Has any pope condemned certain actions during the Crusades/Inquisition?


#1

I know that many people have misunderstandings about the Crusades and Inquisitions, however, I’m well aware of them.

Now I have heard that there were popes that did condemn certain actions during these two events, but I cannot find any sort evidence to back up these claims. Can anyone help me out?


#2

Anyone?


#3

Slayer, to my knowledge, none did. If any of the Popes reigning during the Crusades did so publicly, they the 800 years of our separated bretheren resorting to the Black Legend (and recent secular-progressives in the media) have drowned them out.

I hope that this helps:)

JFT


#4

I remember this from one of Dave Armstrong’s articles:

Reflections on the Sack of Constantinople in 1204 and Lesser-Known Byzantine Atrocities at socrates58.blogspot.com/2007/03/reflections-on-sack-of-constantinople.html

With reluctance, sadness, and regret, Catholics must forthrightly address the issue of the sacking of Constantinople, the capital of the Byzantine Empire (hence the center of Orthodoxy), in 1204 by the Latin Crusaders. Ideally, the numerous historical sins which members of both sides have committed - given the mutual acknowledgement of wrongdoing - should be left, for the sake of unity and good will, for the historians to mull over. Yet this incident was so tragic and has ever since been recalled with such pain and anger amongst Orthodox (and hence used as an “argument” against the Catholic Church) that it simply cannot be ignored even in the context of friendly ecumenical discussion. Bishop Kallistos Ware comments:

Eastern Christendom has never forgotten those three appalling days of pillage . . . What shocked the Greeks more than anything was the wanton and systematic sacrilege of the Crusaders. How could men who had specially dedicated themselves to God’s service treat the things of God in such a way? As the Byzantines watched the Crusaders tear to pieces the altar and icon screen in the Church of the Holy Wisdom, and set prostitutes on the Patriarch’s throne, they must have felt that those who did such things were not Christians in the same sense as themselves . . .

Can we wonder if the Greeks after 1204 also looked on the Latins as profani? Christians in the west still do not realize how deep is the disgust and how lasting the horror with which Orthodox regard actions such as the sack of Constantinople by the Crusaders.

{Ware, The Orthodox Church, NY: Penguin Books, revised 1980 edition, p. 69}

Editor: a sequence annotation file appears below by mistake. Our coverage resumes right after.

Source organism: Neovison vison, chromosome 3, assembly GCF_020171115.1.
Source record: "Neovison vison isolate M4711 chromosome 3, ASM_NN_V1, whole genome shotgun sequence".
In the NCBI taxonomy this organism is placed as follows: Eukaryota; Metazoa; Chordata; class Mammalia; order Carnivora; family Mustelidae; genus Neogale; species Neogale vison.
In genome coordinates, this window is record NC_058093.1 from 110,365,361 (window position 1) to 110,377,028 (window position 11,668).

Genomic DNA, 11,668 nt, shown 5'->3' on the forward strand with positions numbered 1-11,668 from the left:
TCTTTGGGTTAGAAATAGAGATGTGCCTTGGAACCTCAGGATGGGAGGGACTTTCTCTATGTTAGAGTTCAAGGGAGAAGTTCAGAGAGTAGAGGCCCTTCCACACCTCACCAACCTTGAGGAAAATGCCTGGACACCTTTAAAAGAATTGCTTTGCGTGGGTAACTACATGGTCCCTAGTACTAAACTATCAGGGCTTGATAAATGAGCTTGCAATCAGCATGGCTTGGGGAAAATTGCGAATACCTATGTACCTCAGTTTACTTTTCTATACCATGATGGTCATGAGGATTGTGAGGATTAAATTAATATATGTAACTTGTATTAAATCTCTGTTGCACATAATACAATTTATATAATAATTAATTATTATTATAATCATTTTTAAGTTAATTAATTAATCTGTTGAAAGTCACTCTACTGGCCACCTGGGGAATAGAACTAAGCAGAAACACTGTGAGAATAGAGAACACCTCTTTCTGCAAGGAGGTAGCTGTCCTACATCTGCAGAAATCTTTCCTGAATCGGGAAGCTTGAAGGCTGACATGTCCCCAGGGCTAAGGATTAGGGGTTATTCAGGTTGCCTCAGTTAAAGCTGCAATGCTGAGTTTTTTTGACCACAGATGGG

One would be hard-pressed to find a Catholic historian (or any Catholic who learns the details) who would defend what took place in this abominable, reprehensible catastrophe. Warren Carroll, one of the best orthodox Catholic historians of our time, candidly admits in his major series of volumes, A History of Christendom:

The sack that followed was one of the worst in all of history . . . No man, woman or child was safe from the ravagers. Robbery and rape were almost universal, mindless destruction widespread. Westerners . . . killed indiscriminately, without mercy or restraint . . . For this to have been done by crusaders - men actually wearing the Cross of Christ - was an ineffaceable disgrace . . . The Greeks never forgot the sack of Constantinople in 1204; its memory, more than anything else, has prevented the healing of the Greek schism from that day to this, despite several major efforts at reunion.

{The Glory of Christendom, Front Royal, VA: Christendom Press, 1993, p. 157-158}

So the first thing to be noted is that this horrific event is morally indefensible, and that Catholics know and accept this. Secondly, and most importantly, the pope at the time, Pope Innocent III, neither knew about nor sanctioned in the least this massacre and sacrilegious pillage. In fact, he had forbidden the Crusaders, on pain of excommunication, to attack Byzantium, instructing the leader, Boniface of Montferrat, that: “The crusade must not attack Christians, but should proceed as quickly as possible to the Holy Land.” He only found out the full horror of what had happened more than eight months later, and wrote to Cardinal Peter Capuano, denouncing the sack in no uncertain terms:

These “soldiers of Christ” who should have turned their swords against the infidel have steeped them in Christian blood, sparing neither religion, nor age, nor sex . . . They stripped the altars of silver, violated the sanctuaries, robbed icons and crosses and relics . . . The Latins have given example only of perversity and works of darkness. No wonder the Greeks call them dogs!"